Don't teach me 2 + 2 equals 4: Knowledge of arithmetic operations ...

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  • cours - matière potentielle : students
  • leçon - matière potentielle : on the principle of math equivalence
  • cours - matière potentielle : script
  • leçon - matière potentielle : about the principle of mathematical equivalence
  • leçon - matière potentielle : on the principle of mathematical equivalence
  • cours - matière potentielle : on equations
  • cours - matière : algebra
  • cours - matière potentielle : contexts
  • leçon - matière potentielle : about the principle of math equivalence
  • revision
  • cours - matière potentielle : context
  • cours - matière potentielle : with arithmetic operations
  • mémoire - matière potentielle : deficits
  • mémoire - matière potentielle : function
  • mémoire - matière potentielle : system
  • mémoire
  • dissertation
  • cours - matière potentielle : years
Don't teach me 2 + 2 equals 4: Knowledge of arithmetic operations hinders equation learning Nicole M. McNeil () University of Wisconsin-Madison Department of Psychology, 1202 W. Johnson Street Madison, WI 53706 USA Abstract This study investigated whether children's knowledge of arithmetic operations hinders their ability to solve novel equations after instruction. Second- and third-grade children completed a timed arithmetic pretest as a means for assessing their proficiency with arithmetic operations.
  • operational context
  • knowledge of arithmetic operations
  • children with low achievements
  • problem structure
  • algebra
  • mathematics
  • 3 mathematics
  • knowledge
  • children
  • course

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Pomegranate – a new option for irrigated areas of the Murray-Darling Basin
Colin Lye Global Plant IP P/L, Goondiwindi, Queensland
IN A NUTSHELL  Pomegranate is a new specialty crop option for irrigators of the southern Murray-Darling Basin.  Production requirements and management skills are the similar to those required for other horticultural crops.  A range of market opportunities exists for the fruit from whole fruit export to juicing of split or defective fruit.
The pomegranate(Punica granatum)appears in history as far back as the writings of the Old Testament. Back then very little was really known about the fruit other than it was valued for both health and medicinal purposes by many cultures located around the Mediterranean, central Asia, India and Russia.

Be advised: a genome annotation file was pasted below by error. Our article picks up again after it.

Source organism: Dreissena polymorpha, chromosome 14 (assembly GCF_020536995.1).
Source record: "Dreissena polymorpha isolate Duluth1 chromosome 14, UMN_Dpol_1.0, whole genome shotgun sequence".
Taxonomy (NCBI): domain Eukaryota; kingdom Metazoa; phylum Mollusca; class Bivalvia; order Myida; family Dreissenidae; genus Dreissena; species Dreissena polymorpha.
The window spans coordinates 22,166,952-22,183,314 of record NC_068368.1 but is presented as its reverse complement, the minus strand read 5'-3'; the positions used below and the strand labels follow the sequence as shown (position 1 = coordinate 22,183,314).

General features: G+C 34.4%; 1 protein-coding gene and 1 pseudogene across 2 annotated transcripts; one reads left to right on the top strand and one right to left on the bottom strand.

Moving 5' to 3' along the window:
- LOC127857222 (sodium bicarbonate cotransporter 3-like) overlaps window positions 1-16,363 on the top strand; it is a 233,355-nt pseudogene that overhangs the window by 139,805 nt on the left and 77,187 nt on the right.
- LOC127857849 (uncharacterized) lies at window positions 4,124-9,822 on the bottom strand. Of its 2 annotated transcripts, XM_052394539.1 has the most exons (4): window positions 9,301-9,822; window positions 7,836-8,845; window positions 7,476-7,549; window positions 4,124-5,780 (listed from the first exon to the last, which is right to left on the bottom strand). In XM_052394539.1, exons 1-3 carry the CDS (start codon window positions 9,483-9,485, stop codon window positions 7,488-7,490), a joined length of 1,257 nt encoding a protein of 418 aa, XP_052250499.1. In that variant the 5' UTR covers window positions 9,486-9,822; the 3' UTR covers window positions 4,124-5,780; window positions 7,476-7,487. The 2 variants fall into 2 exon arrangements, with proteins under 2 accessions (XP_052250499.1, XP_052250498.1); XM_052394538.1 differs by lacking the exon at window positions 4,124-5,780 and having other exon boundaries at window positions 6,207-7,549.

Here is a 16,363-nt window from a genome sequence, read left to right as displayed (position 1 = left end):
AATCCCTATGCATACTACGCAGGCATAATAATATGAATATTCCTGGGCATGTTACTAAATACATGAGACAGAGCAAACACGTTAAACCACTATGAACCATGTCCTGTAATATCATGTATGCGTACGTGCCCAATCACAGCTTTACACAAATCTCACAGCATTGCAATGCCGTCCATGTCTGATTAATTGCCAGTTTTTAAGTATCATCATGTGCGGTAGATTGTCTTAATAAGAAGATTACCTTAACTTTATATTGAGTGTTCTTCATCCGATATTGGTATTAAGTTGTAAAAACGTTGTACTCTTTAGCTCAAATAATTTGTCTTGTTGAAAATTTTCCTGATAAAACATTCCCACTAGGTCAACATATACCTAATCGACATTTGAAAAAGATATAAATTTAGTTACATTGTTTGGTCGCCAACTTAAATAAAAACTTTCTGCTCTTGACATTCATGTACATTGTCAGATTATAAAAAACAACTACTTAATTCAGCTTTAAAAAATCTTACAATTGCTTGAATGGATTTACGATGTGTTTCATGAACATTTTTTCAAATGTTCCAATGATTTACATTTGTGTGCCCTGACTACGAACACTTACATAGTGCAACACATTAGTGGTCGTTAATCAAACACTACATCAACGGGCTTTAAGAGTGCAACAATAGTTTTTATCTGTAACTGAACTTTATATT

Pomegranate is considered as one of the ‘old world’ fruits along with the likes of figs, grapes and dates. Until recent times its history in Australia has been primarily as a backyard ornamental. Cuttings have come with various waves of migration from the regions mentioned above.
The original source of genetics for the species came from a region covering Iran to the Himalayas in northern India, but it has been grown mainly in the Mediterranean and Middle Eastern regions of the world. Hence pomegranate does well in similar climates in the USA, South America and Australia.
Historical knowledge of the health benefits of pomegranate has inspired a lot of research to better understand the nutritional benefits of the fruit. International research has been funded privately and led predominately by producers in the USA and Israel. Little public research has been done on the production of pomegranates or towards breeding new cultivars. Fortunately, however, some research has been conducted in Australia by various state agricultural departments; and the results have been very useful in the recent establishment of commercial pomegranate orchards in southern Australia.
Australian producers have the opportunity to develop new pomegranate orchards at world’s best practice. This means the adoption of pedestrian orchards using trellising that allows for cheaper labour inputs and the introduction of some mechanisation. Potential yields are being pushed higher as we better understand light management, and that leads to higher export pack-outs. All of which makes Australian producers very
Excellent production of the variety Wonderful in Israel, using a T trellis. The climate and conditions in Israel are very similar to many areas of southern Australia.
IREC Farmers’ Newsletter – Large Area No. 183: Spring 2010
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